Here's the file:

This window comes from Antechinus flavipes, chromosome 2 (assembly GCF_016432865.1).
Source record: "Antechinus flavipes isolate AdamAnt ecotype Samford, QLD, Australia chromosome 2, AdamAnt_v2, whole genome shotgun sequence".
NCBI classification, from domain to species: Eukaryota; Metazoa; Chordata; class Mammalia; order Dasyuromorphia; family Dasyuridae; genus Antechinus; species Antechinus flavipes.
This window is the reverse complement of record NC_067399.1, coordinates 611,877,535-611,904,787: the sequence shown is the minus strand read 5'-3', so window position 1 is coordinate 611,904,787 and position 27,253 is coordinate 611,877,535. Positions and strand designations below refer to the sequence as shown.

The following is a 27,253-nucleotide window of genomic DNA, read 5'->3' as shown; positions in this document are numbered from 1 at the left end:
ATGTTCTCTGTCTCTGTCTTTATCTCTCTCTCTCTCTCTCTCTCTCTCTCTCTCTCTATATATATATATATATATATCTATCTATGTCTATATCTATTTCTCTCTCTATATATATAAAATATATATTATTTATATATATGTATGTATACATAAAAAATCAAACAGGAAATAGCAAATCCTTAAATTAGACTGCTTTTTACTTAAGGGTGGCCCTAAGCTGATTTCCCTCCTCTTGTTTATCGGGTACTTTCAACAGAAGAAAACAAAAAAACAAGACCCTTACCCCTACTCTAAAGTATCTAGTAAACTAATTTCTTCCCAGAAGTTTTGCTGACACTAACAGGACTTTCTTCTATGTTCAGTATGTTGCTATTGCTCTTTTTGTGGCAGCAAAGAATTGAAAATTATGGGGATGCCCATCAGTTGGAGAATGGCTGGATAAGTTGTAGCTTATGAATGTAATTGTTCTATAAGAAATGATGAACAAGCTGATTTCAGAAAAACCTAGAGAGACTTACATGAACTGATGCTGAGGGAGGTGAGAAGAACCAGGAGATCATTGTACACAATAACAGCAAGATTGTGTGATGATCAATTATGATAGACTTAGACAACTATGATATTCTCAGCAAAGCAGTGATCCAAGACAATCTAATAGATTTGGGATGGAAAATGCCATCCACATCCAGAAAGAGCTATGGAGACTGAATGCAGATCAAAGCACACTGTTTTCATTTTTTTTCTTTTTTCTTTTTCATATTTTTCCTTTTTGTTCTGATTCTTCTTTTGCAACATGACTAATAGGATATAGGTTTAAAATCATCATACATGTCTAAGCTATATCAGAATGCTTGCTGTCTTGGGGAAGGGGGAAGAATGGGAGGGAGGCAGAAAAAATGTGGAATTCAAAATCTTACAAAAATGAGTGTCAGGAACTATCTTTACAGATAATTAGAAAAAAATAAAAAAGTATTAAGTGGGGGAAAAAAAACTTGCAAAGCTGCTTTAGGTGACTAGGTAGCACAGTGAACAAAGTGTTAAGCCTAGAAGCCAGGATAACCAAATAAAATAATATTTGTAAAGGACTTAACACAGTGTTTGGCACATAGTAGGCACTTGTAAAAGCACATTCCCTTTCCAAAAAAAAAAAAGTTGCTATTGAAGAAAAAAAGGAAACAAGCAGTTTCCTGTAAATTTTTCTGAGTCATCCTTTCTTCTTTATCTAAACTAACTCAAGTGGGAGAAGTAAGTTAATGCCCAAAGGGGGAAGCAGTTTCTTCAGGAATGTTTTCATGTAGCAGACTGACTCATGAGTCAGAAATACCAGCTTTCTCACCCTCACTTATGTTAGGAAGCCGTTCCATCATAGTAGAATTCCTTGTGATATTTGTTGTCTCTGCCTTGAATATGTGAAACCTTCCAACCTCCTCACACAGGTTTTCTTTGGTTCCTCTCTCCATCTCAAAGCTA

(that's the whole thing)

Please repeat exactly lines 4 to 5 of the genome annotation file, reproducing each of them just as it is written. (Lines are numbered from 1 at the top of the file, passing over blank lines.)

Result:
This window is the reverse complement of record NC_067399.1, coordinates 611,877,535-611,904,787: the sequence shown is the minus strand read 5'-3', so window position 1 is coordinate 611,904,787 and position 27,253 is coordinate 611,877,535. Positions and strand designations below refer to the sequence as shown.

The following is a 27,253-nucleotide window of genomic DNA, read 5'->3' as shown; positions in this document are numbered from 1 at the left end: